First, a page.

When Vince Offer was trying to sell you a Shamwow and said Olympic divers use them, he wasn't just being a blowhard. He was being a blowhard who had his facts straight, more or less. You might have noticed that Olympic divers in Rio aren't using a nice soft towel, but a tiny towel they are fine leaving over their shoulder while they shower.
They're actually using shammys, like a dad who is a little too concerned about water spots on his new car. Those rayon or poly-vinyl towels are capable of holding 10 times their weight in water and dry out almost instantly after they're rung out.
And that's what it's all about for divers: Finding a way to get completely dry between dives.
In a dive, the athlete is often gripping their legs or other body parts. If their legs are wet it can be difficult to get a good grip, raising the possibility that their hands will slip. Slipping can mean losing control mid-dive and it can mean lost points.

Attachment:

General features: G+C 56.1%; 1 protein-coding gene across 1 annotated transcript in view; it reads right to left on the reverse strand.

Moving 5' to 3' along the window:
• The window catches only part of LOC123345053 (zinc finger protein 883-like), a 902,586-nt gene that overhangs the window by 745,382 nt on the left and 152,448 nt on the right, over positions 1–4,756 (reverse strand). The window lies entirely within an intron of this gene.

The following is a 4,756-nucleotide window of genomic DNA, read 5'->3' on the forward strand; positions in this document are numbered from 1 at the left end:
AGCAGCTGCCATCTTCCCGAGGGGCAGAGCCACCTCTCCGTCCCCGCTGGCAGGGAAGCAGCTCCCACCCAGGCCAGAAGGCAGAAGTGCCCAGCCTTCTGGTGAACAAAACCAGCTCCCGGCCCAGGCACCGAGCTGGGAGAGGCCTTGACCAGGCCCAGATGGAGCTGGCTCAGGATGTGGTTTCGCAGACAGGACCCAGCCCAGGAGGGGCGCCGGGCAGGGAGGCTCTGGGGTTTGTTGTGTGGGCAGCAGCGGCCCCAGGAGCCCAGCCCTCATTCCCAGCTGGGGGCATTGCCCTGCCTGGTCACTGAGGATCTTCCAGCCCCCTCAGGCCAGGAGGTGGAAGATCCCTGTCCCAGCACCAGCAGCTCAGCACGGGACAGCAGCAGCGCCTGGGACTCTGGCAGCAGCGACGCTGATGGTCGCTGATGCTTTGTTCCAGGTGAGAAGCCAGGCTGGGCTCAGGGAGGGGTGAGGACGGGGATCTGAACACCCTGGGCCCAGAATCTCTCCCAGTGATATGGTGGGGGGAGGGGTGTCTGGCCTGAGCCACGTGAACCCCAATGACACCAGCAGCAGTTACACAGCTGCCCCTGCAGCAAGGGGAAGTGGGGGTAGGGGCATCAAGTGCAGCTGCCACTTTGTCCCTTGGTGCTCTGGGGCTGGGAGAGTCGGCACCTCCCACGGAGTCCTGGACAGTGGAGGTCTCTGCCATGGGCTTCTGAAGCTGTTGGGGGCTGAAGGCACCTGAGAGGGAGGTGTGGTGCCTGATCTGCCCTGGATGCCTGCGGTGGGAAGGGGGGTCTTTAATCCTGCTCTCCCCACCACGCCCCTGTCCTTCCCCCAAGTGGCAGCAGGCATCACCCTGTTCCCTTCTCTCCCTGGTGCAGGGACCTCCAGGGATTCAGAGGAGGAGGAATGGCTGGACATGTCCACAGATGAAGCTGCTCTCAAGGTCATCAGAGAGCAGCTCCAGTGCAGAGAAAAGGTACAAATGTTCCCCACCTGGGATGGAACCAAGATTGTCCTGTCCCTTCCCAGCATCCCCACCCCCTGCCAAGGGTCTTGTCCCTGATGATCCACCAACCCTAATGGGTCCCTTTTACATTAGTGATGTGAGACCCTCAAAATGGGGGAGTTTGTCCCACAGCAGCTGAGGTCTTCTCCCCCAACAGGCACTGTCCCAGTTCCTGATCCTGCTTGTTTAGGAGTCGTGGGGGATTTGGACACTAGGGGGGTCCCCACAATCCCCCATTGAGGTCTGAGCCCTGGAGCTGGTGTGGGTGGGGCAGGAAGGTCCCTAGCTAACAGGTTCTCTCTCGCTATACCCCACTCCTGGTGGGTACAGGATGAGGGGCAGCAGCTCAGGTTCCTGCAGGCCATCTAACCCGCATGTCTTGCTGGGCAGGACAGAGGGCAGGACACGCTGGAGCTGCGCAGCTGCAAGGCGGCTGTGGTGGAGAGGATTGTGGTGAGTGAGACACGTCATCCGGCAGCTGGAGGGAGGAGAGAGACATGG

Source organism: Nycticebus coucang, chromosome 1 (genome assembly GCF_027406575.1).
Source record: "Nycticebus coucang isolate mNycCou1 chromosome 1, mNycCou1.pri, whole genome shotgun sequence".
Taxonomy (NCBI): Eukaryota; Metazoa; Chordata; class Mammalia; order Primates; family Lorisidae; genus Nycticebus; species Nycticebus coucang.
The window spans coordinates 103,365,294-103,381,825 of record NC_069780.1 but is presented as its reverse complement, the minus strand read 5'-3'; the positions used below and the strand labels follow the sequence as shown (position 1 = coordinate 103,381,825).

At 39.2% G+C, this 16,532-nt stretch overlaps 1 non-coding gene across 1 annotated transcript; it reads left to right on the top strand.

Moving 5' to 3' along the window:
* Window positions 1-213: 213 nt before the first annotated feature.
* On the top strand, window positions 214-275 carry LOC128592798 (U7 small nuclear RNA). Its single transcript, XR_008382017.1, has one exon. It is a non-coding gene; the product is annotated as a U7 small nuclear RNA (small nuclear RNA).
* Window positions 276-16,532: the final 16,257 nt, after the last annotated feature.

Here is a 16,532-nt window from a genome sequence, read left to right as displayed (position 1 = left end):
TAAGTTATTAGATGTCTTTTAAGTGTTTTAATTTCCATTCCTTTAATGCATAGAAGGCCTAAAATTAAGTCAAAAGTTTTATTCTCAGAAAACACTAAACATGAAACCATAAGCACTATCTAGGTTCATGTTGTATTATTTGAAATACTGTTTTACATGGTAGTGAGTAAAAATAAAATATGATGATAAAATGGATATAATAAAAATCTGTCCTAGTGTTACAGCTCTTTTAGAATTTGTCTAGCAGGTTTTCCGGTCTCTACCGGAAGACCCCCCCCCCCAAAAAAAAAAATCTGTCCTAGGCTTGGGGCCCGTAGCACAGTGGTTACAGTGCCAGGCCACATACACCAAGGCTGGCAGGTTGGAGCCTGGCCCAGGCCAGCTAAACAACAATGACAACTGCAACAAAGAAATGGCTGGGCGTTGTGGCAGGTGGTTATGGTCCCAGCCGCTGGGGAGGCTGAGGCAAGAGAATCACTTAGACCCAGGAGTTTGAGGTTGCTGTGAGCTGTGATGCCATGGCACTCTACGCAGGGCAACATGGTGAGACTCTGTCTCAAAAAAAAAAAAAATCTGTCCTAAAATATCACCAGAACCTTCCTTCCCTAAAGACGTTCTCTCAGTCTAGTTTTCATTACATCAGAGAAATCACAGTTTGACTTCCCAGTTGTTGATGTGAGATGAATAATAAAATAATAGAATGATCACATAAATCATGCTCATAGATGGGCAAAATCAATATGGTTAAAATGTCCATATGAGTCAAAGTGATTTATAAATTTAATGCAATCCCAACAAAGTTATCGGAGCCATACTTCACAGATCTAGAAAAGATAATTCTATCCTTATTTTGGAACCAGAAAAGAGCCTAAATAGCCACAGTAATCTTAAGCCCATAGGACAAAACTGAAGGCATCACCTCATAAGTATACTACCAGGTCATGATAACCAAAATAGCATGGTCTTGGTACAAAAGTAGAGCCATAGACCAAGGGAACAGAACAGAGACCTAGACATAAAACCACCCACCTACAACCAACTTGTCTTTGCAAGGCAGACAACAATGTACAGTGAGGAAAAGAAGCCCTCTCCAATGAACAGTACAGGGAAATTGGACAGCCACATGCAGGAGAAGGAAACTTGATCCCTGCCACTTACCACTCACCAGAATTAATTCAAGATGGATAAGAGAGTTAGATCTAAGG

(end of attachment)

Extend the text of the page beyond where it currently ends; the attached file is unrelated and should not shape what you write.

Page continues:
Using a shammy helps the diver to get their hands and legs almost completely dry, leaving them just moist enough to get a good grip. It's a routine done by all divers. It became standard practice in the '60s and '70s when some Norwegian and European divers began to use them.